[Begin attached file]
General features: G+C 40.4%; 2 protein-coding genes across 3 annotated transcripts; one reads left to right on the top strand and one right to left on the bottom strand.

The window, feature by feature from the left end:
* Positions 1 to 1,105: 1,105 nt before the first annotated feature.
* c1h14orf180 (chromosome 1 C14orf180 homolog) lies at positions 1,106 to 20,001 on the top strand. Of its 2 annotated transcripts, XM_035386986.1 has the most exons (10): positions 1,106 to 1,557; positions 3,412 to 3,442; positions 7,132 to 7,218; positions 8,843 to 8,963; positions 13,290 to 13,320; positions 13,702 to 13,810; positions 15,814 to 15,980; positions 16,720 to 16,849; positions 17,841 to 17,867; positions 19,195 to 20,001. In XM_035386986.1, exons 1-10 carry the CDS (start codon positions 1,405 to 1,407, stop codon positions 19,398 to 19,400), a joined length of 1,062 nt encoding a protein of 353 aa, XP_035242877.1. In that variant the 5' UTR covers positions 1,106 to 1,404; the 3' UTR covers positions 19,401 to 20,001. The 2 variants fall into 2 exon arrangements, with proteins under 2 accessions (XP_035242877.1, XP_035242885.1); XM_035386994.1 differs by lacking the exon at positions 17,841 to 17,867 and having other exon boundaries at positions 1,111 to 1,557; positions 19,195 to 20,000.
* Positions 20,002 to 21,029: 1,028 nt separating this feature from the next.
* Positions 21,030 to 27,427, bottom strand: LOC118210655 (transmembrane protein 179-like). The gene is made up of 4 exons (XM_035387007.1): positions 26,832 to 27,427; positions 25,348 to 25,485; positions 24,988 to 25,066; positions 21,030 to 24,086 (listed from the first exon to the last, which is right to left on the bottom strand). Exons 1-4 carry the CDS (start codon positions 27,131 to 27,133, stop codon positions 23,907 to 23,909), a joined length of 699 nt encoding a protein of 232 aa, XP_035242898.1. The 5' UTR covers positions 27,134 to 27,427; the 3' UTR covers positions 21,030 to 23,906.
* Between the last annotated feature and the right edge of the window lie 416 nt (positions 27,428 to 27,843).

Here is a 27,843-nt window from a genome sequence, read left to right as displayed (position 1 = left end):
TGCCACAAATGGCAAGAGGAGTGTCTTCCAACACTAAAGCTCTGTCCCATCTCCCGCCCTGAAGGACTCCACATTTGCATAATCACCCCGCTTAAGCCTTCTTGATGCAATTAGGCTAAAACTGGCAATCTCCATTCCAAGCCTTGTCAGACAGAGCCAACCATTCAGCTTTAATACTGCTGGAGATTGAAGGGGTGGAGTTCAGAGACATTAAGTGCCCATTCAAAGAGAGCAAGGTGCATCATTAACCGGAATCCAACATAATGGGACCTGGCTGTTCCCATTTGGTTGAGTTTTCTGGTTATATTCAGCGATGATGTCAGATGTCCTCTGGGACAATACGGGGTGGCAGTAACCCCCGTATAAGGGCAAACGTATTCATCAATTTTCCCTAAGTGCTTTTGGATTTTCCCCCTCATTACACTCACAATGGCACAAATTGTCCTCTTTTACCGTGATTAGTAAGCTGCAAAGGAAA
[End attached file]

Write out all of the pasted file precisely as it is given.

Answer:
General features: G+C 40.4%; 2 protein-coding genes across 3 annotated transcripts; one reads left to right on the top strand and one right to left on the bottom strand.

The window, feature by feature from the left end:
* Positions 1 to 1,105: 1,105 nt before the first annotated feature.
* c1h14orf180 (chromosome 1 C14orf180 homolog) lies at positions 1,106 to 20,001 on the top strand. Of its 2 annotated transcripts, XM_035386986.1 has the most exons (10): positions 1,106 to 1,557; positions 3,412 to 3,442; positions 7,132 to 7,218; positions 8,843 to 8,963; positions 13,290 to 13,320; positions 13,702 to 13,810; positions 15,814 to 15,980; positions 16,720 to 16,849; positions 17,841 to 17,867; positions 19,195 to 20,001. In XM_035386986.1, exons 1-10 carry the CDS (start codon positions 1,405 to 1,407, stop codon positions 19,398 to 19,400), a joined length of 1,062 nt encoding a protein of 353 aa, XP_035242877.1. In that variant the 5' UTR covers positions 1,106 to 1,404; the 3' UTR covers positions 19,401 to 20,001. The 2 variants fall into 2 exon arrangements, with proteins under 2 accessions (XP_035242877.1, XP_035242885.1); XM_035386994.1 differs by lacking the exon at positions 17,841 to 17,867 and having other exon boundaries at positions 1,111 to 1,557; positions 19,195 to 20,000.
* Positions 20,002 to 21,029: 1,028 nt separating this feature from the next.
* Positions 21,030 to 27,427, bottom strand: LOC118210655 (transmembrane protein 179-like). The gene is made up of 4 exons (XM_035387007.1): positions 26,832 to 27,427; positions 25,348 to 25,485; positions 24,988 to 25,066; positions 21,030 to 24,086 (listed from the first exon to the last, which is right to left on the bottom strand). Exons 1-4 carry the CDS (start codon positions 27,131 to 27,133, stop codon positions 23,907 to 23,909), a joined length of 699 nt encoding a protein of 232 aa, XP_035242898.1. The 5' UTR covers positions 27,134 to 27,427; the 3' UTR covers positions 21,030 to 23,906.
* Between the last annotated feature and the right edge of the window lie 416 nt (positions 27,428 to 27,843).

Here is a 27,843-nt window from a genome sequence, read left to right as displayed (position 1 = left end):
TGCCACAAATGGCAAGAGGAGTGTCTTCCAACACTAAAGCTCTGTCCCATCTCCCGCCCTGAAGGACTCCACATTTGCATAATCACCCCGCTTAAGCCTTCTTGATGCAATTAGGCTAAAACTGGCAATCTCCATTCCAAGCCTTGTCAGACAGAGCCAACCATTCAGCTTTAATACTGCTGGAGATTGAAGGGGTGGAGTTCAGAGACATTAAGTGCCCATTCAAAGAGAGCAAGGTGCATCATTAACCGGAATCCAACATAATGGGACCTGGCTGTTCCCATTTGGTTGAGTTTTCTGGTTATATTCAGCGATGATGTCAGATGTCCTCTGGGACAATACGGGGTGGCAGTAACCCCCGTATAAGGGCAAACGTATTCATCAATTTTCCCTAAGTGCTTTTGGATTTTCCCCCTCATTACACTCACAATGGCACAAATTGTCCTCTTTTACCGTGATTAGTAAGCTGCAAAGGAAA